Megaupload: U.S. government lied to get search warrants

The file-sharing site says the government misled a court in order to get search warrants for computer servers

By Natasha Lennard
January 3, 2013 10:25PM (UTC)
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Shuttered file-sharing site Megaupload is attempting to have search warrants executed by the U.S. government deemed invalid. According to Bloomberg News, Megaupload have filed a complaint alleging that the government lied to a court to get warrants to search computer servers in Virginia that belonged to Megaupload.

TorrentFreak detailed the substance of Megaupload's complaint:


When the U.S. Government applied for the search warrants against Megaupload last year, it told the court that they had warned Megaupload in 2010 that it was hosting infringing files.

Through its hosting company, Megaupload was informed about a criminal search warrant in an unrelated case where the Government requested information on 39 infringing files stored by the file-hosting service.

At the time Megaupload cooperated with this request and handed over details on the uploaders. The files were kept online as Megaupload was instructed not to touch any of the evidence. However, a year later this inaction is being used by the U.S. Government to claim that Megaupload was negligent, leaving out much of the context.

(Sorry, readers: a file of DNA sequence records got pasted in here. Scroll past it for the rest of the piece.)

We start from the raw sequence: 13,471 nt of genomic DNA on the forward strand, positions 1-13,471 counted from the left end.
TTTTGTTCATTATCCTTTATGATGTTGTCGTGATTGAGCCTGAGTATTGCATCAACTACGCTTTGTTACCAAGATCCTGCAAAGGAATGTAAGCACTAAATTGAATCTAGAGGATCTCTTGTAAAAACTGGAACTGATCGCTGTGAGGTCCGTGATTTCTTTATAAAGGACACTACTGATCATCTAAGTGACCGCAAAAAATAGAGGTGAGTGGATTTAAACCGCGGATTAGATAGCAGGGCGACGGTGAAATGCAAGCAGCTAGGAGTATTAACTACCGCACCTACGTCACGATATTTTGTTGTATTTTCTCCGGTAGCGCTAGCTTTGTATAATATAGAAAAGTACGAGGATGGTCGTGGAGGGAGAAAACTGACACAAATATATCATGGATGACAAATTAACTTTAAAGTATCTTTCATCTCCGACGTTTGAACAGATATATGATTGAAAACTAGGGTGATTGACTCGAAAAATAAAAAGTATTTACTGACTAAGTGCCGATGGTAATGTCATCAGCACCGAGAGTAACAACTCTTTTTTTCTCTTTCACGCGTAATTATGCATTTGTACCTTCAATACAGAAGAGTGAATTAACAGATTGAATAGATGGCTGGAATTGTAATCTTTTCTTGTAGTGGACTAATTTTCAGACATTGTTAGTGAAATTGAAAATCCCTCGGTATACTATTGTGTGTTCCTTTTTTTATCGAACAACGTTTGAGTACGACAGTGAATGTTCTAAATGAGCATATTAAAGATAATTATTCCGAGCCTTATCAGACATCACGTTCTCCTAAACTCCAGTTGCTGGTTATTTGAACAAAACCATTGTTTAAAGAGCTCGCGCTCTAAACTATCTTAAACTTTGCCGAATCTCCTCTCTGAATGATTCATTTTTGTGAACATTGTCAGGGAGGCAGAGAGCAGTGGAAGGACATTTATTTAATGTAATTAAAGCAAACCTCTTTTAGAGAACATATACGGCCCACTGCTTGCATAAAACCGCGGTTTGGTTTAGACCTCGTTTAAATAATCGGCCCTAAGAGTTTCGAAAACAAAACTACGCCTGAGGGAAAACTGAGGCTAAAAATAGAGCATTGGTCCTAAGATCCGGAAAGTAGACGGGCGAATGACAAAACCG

Essentially, according to the complaint, the government misled Megaupload into leaving infringing content on its servers, in order to obtain a warrant from a court to search these servers and indict the site and its founder, Kim Dotcom.

“Nowhere did the Government tell this Court that Megaupload had done exactly what the Government had asked it to do — execute a search warrant without alerting the ostensible targets to the existence of an investigation,” Megaupload’s lawyers contested. If the search warrants are declared invalid or unlawful the court may order the return of Megaupload’s assets worth millions of dollars, which were seized when the site was shuttered.

Dotcom was arrested at his residence in New Zealand last year and faces an extradition hearing in March. In the U.S. he faces as long as 20 years in prison for each of the racketeering and money-laundering charges in the indictment, Bloomberg noted. Dotcom shared his anger over U.S. government actions with TorrentFreak. He said, "A legitimate business destroyed. 220 jobs destroyed. All assets frozen without a hearing. Millions of users without access to their legitimate files. Anti-terror forces to arrest non-violent nerds. Spy agencies to surveil our communications illegally. The White House, a Prime Minister [of New Zealand], two governments abusing our rights.”

Natasha Lennard

Natasha Lennard is an assistant news editor at Salon, covering non-electoral politics, general news and rabble-rousing. Follow her on Twitter @natashalennard, email

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File Sharing Kim Dotcom Megaupload New Zealand U.s. Government